Can qPCR primer with several mismatch works?

Go to the profile of imnani.mbio
May 07, 2017

I am designing primers for qPCR from conserved regions of a few different fish species.This is because gene sequence for my fish species are yet unavailable in NCBI database.

Is it OK (can the primer anneal to the target sequence) if the primers have several mismatch at the interior and towards it 5’ end? At the 3’ end, I can only design primer with maximum 5 conserved bases.

Thank you.


Go to the profile of OldCloner
OldCloner 9 months ago

Well, you are correct that it is important for the 3’ end of the primer to match the template exactly. A few mismatches in the middle might be tolerated, and at the 5’ end you can have tails that don’t match at all- which is the basis of adding restriction sites to amplified fragments for cloning. I’m sorry I can’t define “a few;” this has to be worked out by trial and error. You can also consider “degenerate primers,” which can have a mixture of bases at a particular position. If at position X there could be an A or a T for instance, you use the code “W” in that position when you order the primer, and they will synthesize the oligo with both A’s and T’s at that position (About half will have an A, and the others will have a T). Look up “nucleotide ambiguity code” if you are not familiar with all the possible codes.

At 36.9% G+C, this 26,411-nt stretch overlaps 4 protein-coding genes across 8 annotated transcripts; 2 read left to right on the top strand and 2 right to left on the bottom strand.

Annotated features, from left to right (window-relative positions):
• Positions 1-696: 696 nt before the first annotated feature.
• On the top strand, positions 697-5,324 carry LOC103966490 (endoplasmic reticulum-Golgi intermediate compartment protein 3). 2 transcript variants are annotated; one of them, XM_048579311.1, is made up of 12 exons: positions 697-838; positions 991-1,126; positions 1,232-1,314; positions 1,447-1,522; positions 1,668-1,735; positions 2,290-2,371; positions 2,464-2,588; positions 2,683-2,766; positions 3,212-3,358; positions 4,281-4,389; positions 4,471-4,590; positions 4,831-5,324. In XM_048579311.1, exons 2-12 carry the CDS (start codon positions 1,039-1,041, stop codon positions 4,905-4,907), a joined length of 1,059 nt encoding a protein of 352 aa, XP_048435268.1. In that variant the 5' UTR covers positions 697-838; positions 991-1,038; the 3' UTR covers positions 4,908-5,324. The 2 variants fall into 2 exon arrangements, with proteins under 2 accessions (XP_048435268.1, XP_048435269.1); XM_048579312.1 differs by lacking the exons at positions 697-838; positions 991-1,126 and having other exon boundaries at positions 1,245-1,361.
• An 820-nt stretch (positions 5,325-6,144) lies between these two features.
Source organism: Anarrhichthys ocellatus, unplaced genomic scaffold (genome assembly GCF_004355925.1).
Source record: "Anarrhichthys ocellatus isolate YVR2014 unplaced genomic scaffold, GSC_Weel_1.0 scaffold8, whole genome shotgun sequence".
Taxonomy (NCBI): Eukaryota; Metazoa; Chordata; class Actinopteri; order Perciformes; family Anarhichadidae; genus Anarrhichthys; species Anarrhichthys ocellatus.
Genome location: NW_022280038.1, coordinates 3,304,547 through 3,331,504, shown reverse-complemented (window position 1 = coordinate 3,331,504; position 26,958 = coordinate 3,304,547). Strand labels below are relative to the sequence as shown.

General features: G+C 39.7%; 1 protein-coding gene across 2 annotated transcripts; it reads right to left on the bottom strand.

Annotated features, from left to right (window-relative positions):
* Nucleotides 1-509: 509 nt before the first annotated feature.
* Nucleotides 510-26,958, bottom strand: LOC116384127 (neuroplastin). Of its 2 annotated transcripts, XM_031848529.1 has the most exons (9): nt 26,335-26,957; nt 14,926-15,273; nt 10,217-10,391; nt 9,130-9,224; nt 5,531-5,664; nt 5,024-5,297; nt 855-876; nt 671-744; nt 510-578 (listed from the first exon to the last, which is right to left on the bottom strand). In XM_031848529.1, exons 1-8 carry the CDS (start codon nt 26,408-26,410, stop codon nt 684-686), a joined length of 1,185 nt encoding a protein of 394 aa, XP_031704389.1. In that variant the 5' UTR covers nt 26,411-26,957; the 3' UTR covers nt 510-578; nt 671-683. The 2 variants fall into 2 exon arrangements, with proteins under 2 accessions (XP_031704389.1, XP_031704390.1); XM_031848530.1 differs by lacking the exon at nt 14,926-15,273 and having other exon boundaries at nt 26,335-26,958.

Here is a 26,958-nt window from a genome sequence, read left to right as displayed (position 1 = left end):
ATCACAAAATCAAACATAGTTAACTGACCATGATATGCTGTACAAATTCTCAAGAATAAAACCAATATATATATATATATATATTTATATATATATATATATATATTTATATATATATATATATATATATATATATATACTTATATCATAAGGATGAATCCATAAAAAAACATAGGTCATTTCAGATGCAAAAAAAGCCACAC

If you have no idea what nt is at position X, use the code “N” for any nucleotide. They will put all 4 bases at that position. If your primer design has several degenerate positions, they will synthesize a mixed primer in which all combinations are represented, and some subpopulation of the primer should stick to each template. I’d limit degenerate positions to maybe 2 or 3 if possible, and keep them away from that 3’ end.

To validate, test your primers on a number of control samples (different species) and sequence the products to confirm that you are getting the correct product. Good luck!